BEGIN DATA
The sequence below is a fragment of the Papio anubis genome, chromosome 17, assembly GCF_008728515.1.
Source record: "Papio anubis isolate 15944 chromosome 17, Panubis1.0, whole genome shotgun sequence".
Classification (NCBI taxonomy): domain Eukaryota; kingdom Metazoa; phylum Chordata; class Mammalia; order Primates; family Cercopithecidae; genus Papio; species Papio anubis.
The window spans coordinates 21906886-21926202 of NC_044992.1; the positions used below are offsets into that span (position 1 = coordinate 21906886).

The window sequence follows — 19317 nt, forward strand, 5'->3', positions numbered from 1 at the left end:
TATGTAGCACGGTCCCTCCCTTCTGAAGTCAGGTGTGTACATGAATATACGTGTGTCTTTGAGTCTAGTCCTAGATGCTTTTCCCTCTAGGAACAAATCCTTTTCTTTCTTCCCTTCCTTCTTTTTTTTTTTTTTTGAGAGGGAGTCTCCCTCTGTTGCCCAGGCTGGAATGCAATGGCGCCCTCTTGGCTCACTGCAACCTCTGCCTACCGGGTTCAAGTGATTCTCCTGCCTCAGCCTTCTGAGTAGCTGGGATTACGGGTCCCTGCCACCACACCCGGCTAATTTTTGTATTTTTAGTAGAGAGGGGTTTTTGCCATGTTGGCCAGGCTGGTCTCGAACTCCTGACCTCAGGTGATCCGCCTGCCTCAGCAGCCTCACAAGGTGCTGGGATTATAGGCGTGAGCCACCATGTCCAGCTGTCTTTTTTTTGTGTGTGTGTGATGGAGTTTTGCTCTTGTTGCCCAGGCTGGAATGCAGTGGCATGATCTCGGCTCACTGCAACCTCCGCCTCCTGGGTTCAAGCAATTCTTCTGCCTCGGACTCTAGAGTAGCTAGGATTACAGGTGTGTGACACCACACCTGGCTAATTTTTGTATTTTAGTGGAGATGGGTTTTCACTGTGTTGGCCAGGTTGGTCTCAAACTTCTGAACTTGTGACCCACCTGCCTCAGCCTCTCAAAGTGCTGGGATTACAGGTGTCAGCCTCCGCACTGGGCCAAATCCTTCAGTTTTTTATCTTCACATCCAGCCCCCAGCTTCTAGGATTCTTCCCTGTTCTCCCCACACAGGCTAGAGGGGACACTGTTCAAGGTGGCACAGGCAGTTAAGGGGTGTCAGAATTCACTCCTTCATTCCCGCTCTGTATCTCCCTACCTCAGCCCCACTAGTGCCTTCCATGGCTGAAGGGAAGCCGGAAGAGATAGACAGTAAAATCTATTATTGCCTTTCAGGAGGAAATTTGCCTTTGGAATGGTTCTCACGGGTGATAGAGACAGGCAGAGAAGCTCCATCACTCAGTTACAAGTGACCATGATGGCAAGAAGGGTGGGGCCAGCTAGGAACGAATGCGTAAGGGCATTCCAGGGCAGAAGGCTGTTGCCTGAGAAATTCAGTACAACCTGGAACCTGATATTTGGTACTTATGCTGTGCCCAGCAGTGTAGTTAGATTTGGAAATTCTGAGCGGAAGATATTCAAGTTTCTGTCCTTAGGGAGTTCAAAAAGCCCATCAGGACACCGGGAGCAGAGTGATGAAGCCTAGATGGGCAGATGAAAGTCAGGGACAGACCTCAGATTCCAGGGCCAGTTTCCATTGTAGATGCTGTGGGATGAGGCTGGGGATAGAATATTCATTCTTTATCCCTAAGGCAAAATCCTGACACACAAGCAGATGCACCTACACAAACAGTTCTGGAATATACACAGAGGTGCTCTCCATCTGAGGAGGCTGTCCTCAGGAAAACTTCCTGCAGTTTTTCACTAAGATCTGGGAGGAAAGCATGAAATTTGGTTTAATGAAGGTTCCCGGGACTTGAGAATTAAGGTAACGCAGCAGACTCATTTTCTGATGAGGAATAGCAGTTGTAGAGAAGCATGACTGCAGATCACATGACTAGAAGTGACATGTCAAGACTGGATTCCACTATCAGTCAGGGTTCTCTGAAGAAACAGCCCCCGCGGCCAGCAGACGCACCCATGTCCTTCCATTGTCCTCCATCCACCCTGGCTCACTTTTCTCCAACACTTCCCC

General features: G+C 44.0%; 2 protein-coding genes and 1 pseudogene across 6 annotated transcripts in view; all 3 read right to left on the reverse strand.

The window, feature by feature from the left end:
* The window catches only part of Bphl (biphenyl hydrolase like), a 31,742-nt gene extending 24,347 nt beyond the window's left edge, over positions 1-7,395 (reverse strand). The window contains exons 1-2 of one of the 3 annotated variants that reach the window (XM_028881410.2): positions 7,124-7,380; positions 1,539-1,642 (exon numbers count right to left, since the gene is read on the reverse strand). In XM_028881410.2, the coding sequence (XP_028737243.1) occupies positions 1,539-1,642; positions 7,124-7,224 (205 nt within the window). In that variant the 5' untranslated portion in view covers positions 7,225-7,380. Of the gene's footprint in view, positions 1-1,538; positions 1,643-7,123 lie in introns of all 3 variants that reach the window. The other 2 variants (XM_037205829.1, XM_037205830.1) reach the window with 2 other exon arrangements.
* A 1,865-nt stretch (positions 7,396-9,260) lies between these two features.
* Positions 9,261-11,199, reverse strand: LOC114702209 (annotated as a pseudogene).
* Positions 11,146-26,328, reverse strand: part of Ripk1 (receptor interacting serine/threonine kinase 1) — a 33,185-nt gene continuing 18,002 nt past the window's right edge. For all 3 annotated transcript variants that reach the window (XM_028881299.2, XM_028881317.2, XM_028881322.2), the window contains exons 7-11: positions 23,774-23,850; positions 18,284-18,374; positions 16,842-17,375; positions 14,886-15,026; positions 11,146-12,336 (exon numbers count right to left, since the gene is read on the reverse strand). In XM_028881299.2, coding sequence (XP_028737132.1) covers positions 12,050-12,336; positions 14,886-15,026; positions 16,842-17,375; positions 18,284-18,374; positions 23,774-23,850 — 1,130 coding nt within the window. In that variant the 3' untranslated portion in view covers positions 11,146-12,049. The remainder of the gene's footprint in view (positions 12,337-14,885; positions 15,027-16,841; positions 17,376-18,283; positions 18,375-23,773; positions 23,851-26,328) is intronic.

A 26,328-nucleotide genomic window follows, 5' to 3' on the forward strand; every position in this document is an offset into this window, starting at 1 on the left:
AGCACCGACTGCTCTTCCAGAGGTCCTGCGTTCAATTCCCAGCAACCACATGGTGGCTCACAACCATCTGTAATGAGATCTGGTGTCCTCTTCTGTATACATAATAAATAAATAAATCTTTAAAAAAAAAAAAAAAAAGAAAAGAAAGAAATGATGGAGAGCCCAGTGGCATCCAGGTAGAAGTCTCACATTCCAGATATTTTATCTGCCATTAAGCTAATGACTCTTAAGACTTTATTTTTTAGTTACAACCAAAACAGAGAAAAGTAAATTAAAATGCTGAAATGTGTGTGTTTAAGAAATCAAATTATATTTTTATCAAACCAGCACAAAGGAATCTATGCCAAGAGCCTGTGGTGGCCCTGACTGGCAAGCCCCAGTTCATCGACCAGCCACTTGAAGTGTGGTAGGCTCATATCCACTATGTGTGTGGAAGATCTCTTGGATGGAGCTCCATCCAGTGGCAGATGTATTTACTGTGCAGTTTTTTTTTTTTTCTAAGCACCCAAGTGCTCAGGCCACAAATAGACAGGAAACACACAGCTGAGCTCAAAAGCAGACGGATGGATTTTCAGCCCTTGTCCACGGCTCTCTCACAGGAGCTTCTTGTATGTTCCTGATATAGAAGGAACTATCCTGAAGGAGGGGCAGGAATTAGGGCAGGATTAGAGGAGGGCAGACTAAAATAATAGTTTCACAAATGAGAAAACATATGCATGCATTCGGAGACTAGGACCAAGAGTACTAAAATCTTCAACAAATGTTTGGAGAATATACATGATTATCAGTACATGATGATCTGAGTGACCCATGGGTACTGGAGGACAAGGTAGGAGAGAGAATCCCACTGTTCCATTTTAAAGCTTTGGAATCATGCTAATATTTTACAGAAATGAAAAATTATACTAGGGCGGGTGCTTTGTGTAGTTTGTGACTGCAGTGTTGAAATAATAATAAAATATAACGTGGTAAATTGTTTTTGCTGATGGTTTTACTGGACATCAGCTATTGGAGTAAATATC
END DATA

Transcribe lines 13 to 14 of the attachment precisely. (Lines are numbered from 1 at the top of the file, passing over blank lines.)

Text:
A 26,328-nucleotide genomic window follows, 5' to 3' on the forward strand; every position in this document is an offset into this window, starting at 1 on the left:
AGCACCGACTGCTCTTCCAGAGGTCCTGCGTTCAATTCCCAGCAACCACATGGTGGCTCACAACCATCTGTAATGAGATCTGGTGTCCTCTTCTGTATACATAATAAATAAATAAATCTTTAAAAAAAAAAAAAAAAAGAAAAGAAAGAAATGATGGAGAGCCCAGTGGCATCCAGGTAGAAGTCTCACATTCCAGATATTTTATCTGCCATTAAGCTAATGACTCTTAAGACTTTATTTTTTAGTTACAACCAAAACAGAGAAAAGTAAATTAAAATGCTGAAATGTGTGTGTTTAAGAAATCAAATTATATTTTTATCAAACCAGCACAAAGGAATCTATGCCAAGAGCCTGTGGTGGCCCTGACTGGCAAGCCCCAGTTCATCGACCAGCCACTTGAAGTGTGGTAGGCTCATATCCACTATGTGTGTGGAAGATCTCTTGGATGGAGCTCCATCCAGTGGCAGATGTATTTACTGTGCAGTTTTTTTTTTTTTCTAAGCACCCAAGTGCTCAGGCCACAAATAGACAGGAAACACACAGCTGAGCTCAAAAGCAGACGGATGGATTTTCAGCCCTTGTCCACGGCTCTCTCACAGGAGCTTCTTGTATGTTCCTGATATAGAAGGAACTATCCTGAAGGAGGGGCAGGAATTAGGGCAGGATTAGAGGAGGGCAGACTAAAATAATAGTTTCACAAATGAGAAAACATATGCATGCATTCGGAGACTAGGACCAAGAGTACTAAAATCTTCAACAAATGTTTGGAGAATATACATGATTATCAGTACATGATGATCTGAGTGACCCATGGGTACTGGAGGACAAGGTAGGAGAGAGAATCCCACTGTTCCATTTTAAAGCTTTGGAATCATGCTAATATTTTACAGAAATGAAAAATTATACTAGGGCGGGTGCTTTGTGTAGTTTGTGACTGCAGTGTTGAAATAATAATAAAATATAACGTGGTAAATTGTTTTTGCTGATGGTTTTACTGGACATCAGCTATTGGAGTAAATATC